If you’ve ever gone to a meditation retreat, you know there are a number of different stages one goes through. There is the excitement of planning, anticipating, packing, travelling. Then the introduction, settling in, orientation, everything new and different. It feels wonderful. You can’t wait for it all to start. You think, it will be such a relief to be quiet and peaceful, with nothing to do and nowhere to go. not talking to anyone. Really getting to be just with yourself. And then reality hits . . . and the work starts.
You sit. You walk. You work in the kitchen. You breathe. You stay silent. You are with others, but alone. Hmmmm, alone, together. Nothing interrupts your relationship with yourself, your thoughts. You wanted to be here . . . and now it’s starting to feel a little uncomfortable, a little squirmy. You start to think, for how long am I going to be here? Did I sign up for the weekend or the week? Wait, did I check the box for the month-long retreat?! What am I going to do every day? The clock is moving so slowly. My back hurts. I can’t sit one more minute! I need to stretch, but I have to think of what will disturb others. Have we really only been sitting for five minutes?
And now the thoughts start coming up. The details of the thoughts are not really important. These are the thought sticky notes: the ones that stay stuck in our consciousness and come up over and over when we have time or space on our hands. We peel off the sticky note/thought, we think we’ve trashed it . . . and then it resurfaces, re-stuck in our mind. There’s nothing we can do about any of the old thoughts. And we can’t stop thinking of all of this and it’s driving us crazy. OMG, why did I think this was going to be wonderful? It’s excruciating! My thoughts are impossible, out of control! I’m hopeless!
And then you remember the instruction to notice your body. Breathe. Be kind. Have compassion for the human that gets caught up in these loops, these blame games. Dear, silly human. Maybe I’m hearing someone else’s voice from long ago, or a societal voice. It’s not a kind, loving voice, so it can’t be my True, Loving, Authentic Self. Ah, this is my human voice, my ego. It seems the ego is unchecked and in charge.
However, as I said, there are a number of different stages. Those are just the initial stages. As the days go along, we keep moving through the different layers of thoughts and feelings and eventually come to a clearer place of some sort. The sticky thoughts don’t stick after a while, just like you can only re-stick a sticky note so many times. It’s a process, an intentional process. The silence, the focus is meant to open you up and let these issues rise to the surface, into your awareness. And then we can make a choice to let go, empty out, move on.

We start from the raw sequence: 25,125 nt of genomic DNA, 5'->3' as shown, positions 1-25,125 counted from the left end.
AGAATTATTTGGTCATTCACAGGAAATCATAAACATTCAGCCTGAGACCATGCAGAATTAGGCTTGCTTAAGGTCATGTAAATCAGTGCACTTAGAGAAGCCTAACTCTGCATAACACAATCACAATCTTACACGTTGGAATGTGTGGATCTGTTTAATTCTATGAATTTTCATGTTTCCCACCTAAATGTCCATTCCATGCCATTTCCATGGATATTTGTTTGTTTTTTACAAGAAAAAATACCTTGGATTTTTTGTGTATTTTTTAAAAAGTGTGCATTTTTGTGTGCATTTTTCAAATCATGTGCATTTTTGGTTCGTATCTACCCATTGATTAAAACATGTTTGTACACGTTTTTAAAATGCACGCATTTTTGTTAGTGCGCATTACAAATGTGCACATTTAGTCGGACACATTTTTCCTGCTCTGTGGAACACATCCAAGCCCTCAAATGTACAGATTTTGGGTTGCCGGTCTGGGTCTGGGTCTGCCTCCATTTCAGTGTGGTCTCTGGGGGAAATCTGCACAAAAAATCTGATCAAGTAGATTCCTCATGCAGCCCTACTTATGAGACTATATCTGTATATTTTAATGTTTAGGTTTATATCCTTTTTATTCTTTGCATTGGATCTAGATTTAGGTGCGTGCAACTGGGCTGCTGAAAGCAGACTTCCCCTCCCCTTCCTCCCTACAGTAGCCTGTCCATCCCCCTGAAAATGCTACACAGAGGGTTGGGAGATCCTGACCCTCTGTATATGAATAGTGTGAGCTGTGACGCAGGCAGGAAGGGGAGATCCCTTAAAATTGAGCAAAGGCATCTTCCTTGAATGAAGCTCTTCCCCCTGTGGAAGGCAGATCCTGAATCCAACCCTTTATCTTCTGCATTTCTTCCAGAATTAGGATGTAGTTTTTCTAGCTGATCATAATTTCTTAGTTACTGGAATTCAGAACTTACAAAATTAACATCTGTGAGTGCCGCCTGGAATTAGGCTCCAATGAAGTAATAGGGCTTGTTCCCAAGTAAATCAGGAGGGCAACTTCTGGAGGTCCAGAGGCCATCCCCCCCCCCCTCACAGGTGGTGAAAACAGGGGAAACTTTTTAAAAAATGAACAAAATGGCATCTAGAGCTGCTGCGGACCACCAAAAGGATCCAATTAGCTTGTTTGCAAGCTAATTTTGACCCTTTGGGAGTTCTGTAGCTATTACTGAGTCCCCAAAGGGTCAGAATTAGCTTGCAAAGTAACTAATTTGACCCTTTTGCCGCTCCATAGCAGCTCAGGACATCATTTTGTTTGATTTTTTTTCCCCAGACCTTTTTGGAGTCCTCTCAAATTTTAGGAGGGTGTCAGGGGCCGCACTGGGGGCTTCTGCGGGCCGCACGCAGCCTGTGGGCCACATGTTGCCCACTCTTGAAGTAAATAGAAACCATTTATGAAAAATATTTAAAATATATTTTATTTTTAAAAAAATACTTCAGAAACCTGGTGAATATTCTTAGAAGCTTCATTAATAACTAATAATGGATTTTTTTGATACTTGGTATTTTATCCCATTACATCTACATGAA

A silent retreat is an intense way to go through these layers. The retreat we are all on right now is a little gentler in some ways. We still can be in communication or perhaps working, in different ways. But just being removed from the world as it was creates something of a retreat process.
I’ve noticed this in myself (of course). I notice my sticky thoughts. I keep morphing into new pathways around the thoughts. Given enough space and time, I can move through them to another, newer, fresher perspective. The Past ceases to be the Present.
Retreats can be very useful. And difficult. Both are true. We didn’t choose this retreat, but for some reason, it chose all of us. Absolutely everything we go through helps us learn about Love. Sometimes it’s just learning how to be kinder, more loving, more compassionate to ourselves for what we are going through. Then, we can more easily offer the same to others. It sounds simple, and it’s not easy.
During a retreat, there’s a lot of attention focused on being present. Being aware of our breathing helps us be present. Being present helps us connect to our Higher Self. Connecting to our Higher Self helps us feel the Love we are. And then we can remember: We are Love; We Love; We are Loved.
When you don’t know what to do, breathe.